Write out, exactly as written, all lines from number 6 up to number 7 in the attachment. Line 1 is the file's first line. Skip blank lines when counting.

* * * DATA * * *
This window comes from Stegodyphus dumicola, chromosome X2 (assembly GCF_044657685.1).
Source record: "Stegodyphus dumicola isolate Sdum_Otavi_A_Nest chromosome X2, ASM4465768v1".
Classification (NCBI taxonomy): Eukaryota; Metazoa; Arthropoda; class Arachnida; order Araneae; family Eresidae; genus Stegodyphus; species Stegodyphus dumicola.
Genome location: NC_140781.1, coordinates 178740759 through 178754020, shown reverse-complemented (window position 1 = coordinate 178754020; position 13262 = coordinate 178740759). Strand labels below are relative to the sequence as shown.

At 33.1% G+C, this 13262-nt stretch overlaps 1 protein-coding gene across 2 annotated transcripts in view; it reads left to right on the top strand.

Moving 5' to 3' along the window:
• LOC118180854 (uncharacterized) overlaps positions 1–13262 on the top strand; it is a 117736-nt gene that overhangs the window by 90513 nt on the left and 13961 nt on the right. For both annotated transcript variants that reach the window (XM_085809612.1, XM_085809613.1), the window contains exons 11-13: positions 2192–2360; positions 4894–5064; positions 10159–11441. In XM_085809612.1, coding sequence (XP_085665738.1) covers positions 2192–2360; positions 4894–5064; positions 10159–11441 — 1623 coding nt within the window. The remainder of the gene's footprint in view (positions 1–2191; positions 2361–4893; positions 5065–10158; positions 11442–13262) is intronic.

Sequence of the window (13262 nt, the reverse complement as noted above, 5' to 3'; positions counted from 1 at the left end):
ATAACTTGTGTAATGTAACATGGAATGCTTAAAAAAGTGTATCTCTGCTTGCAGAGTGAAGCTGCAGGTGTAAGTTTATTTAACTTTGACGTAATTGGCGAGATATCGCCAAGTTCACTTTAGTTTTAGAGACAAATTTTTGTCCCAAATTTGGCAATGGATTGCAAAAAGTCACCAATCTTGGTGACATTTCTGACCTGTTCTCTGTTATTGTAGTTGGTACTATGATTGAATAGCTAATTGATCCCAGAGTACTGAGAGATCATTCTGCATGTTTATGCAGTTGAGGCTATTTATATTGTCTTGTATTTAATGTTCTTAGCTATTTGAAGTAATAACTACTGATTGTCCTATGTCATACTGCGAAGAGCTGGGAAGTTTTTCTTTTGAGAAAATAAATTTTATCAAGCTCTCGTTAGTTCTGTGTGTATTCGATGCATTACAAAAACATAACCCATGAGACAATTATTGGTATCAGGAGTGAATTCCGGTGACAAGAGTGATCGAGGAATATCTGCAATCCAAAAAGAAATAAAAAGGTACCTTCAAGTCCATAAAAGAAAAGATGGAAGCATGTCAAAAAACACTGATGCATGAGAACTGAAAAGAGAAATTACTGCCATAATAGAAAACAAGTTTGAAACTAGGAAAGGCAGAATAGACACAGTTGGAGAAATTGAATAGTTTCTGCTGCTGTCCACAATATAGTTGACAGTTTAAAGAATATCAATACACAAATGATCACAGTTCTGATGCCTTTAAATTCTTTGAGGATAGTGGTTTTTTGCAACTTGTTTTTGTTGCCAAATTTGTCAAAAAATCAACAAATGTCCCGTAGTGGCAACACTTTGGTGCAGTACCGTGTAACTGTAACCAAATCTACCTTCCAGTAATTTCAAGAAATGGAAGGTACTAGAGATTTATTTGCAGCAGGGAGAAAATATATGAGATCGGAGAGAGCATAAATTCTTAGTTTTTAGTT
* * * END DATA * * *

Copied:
Moving 5' to 3' along the window:
• LOC118180854 (uncharacterized) overlaps positions 1–13262 on the top strand; it is a 117736-nt gene that overhangs the window by 90513 nt on the left and 13961 nt on the right. For both annotated transcript variants that reach the window (XM_085809612.1, XM_085809613.1), the window contains exons 11-13: positions 2192–2360; positions 4894–5064; positions 10159–11441. In XM_085809612.1, coding sequence (XP_085665738.1) covers positions 2192–2360; positions 4894–5064; positions 10159–11441 — 1623 coding nt within the window. The remainder of the gene's footprint in view (positions 1–2191; positions 2361–4893; positions 5065–10158; positions 11442–13262) is intronic.